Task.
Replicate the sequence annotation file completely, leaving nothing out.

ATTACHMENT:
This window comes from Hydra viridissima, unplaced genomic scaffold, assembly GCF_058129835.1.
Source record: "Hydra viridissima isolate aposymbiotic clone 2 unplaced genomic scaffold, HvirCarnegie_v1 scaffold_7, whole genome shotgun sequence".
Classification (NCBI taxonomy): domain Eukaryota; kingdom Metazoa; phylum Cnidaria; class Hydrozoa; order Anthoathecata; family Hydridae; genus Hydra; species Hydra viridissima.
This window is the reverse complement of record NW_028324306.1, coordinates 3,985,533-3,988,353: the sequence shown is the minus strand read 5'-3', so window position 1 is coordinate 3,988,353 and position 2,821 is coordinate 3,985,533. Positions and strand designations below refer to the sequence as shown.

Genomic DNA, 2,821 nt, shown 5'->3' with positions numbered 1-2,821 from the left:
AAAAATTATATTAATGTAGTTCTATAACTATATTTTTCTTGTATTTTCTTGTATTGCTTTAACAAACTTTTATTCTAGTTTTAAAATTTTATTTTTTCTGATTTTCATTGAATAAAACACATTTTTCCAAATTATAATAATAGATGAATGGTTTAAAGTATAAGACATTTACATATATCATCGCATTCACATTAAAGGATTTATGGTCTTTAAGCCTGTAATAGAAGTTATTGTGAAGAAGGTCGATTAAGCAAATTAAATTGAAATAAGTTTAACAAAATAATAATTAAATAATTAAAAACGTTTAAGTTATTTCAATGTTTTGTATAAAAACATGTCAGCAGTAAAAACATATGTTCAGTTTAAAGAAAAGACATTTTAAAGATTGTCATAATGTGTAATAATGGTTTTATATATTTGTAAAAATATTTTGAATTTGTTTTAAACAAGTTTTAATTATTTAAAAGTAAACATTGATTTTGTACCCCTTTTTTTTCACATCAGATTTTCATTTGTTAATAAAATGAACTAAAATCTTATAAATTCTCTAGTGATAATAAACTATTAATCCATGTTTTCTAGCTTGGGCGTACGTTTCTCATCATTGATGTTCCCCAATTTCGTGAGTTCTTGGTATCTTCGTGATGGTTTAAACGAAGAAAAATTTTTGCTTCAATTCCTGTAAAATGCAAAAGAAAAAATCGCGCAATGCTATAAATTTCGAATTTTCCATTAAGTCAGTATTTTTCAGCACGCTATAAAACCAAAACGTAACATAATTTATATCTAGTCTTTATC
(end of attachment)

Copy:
This window comes from Hydra viridissima, unplaced genomic scaffold, assembly GCF_058129835.1.
Source record: "Hydra viridissima isolate aposymbiotic clone 2 unplaced genomic scaffold, HvirCarnegie_v1 scaffold_7, whole genome shotgun sequence".
Classification (NCBI taxonomy): domain Eukaryota; kingdom Metazoa; phylum Cnidaria; class Hydrozoa; order Anthoathecata; family Hydridae; genus Hydra; species Hydra viridissima.
This window is the reverse complement of record NW_028324306.1, coordinates 3,985,533-3,988,353: the sequence shown is the minus strand read 5'-3', so window position 1 is coordinate 3,988,353 and position 2,821 is coordinate 3,985,533. Positions and strand designations below refer to the sequence as shown.

Genomic DNA, 2,821 nt, shown 5'->3' with positions numbered 1-2,821 from the left:
AAAAATTATATTAATGTAGTTCTATAACTATATTTTTCTTGTATTTTCTTGTATTGCTTTAACAAACTTTTATTCTAGTTTTAAAATTTTATTTTTTCTGATTTTCATTGAATAAAACACATTTTTCCAAATTATAATAATAGATGAATGGTTTAAAGTATAAGACATTTACATATATCATCGCATTCACATTAAAGGATTTATGGTCTTTAAGCCTGTAATAGAAGTTATTGTGAAGAAGGTCGATTAAGCAAATTAAATTGAAATAAGTTTAACAAAATAATAATTAAATAATTAAAAACGTTTAAGTTATTTCAATGTTTTGTATAAAAACATGTCAGCAGTAAAAACATATGTTCAGTTTAAAGAAAAGACATTTTAAAGATTGTCATAATGTGTAATAATGGTTTTATATATTTGTAAAAATATTTTGAATTTGTTTTAAACAAGTTTTAATTATTTAAAAGTAAACATTGATTTTGTACCCCTTTTTTTTCACATCAGATTTTCATTTGTTAATAAAATGAACTAAAATCTTATAAATTCTCTAGTGATAATAAACTATTAATCCATGTTTTCTAGCTTGGGCGTACGTTTCTCATCATTGATGTTCCCCAATTTCGTGAGTTCTTGGTATCTTCGTGATGGTTTAAACGAAGAAAAATTTTTGCTTCAATTCCTGTAAAATGCAAAAGAAAAAATCGCGCAATGCTATAAATTTCGAATTTTCCATTAAGTCAGTATTTTTCAGCACGCTATAAAACCAAAACGTAACATAATTTATATCTAGTCTTTATC